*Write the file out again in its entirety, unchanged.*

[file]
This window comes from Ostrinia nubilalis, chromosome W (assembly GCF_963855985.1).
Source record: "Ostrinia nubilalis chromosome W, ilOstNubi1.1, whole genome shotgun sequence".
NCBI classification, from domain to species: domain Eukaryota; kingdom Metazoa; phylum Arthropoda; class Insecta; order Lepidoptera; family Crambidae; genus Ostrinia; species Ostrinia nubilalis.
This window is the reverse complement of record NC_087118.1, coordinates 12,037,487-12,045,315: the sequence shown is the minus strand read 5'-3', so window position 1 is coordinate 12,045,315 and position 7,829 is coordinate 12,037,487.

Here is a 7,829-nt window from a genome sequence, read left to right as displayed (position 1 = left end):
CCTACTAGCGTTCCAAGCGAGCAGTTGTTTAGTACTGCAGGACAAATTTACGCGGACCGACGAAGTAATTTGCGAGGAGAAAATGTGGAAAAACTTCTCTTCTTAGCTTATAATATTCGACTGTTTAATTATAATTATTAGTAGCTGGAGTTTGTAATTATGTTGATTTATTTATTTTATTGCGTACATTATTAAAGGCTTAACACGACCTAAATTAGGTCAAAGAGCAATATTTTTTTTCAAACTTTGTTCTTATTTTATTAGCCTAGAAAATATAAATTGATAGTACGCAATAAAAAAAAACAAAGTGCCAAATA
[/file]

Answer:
This window comes from Ostrinia nubilalis, chromosome W (assembly GCF_963855985.1).
Source record: "Ostrinia nubilalis chromosome W, ilOstNubi1.1, whole genome shotgun sequence".
NCBI classification, from domain to species: domain Eukaryota; kingdom Metazoa; phylum Arthropoda; class Insecta; order Lepidoptera; family Crambidae; genus Ostrinia; species Ostrinia nubilalis.
This window is the reverse complement of record NC_087118.1, coordinates 12,037,487-12,045,315: the sequence shown is the minus strand read 5'-3', so window position 1 is coordinate 12,045,315 and position 7,829 is coordinate 12,037,487.

Here is a 7,829-nt window from a genome sequence, read left to right as displayed (position 1 = left end):
CCTACTAGCGTTCCAAGCGAGCAGTTGTTTAGTACTGCAGGACAAATTTACGCGGACCGACGAAGTAATTTGCGAGGAGAAAATGTGGAAAAACTTCTCTTCTTAGCTTATAATATTCGACTGTTTAATTATAATTATTAGTAGCTGGAGTTTGTAATTATGTTGATTTATTTATTTTATTGCGTACATTATTAAAGGCTTAACACGACCTAAATTAGGTCAAAGAGCAATATTTTTTTTCAAACTTTGTTCTTATTTTATTAGCCTAGAAAATATAAATTGATAGTACGCAATAAAAAAAAACAAAGTGCCAAATA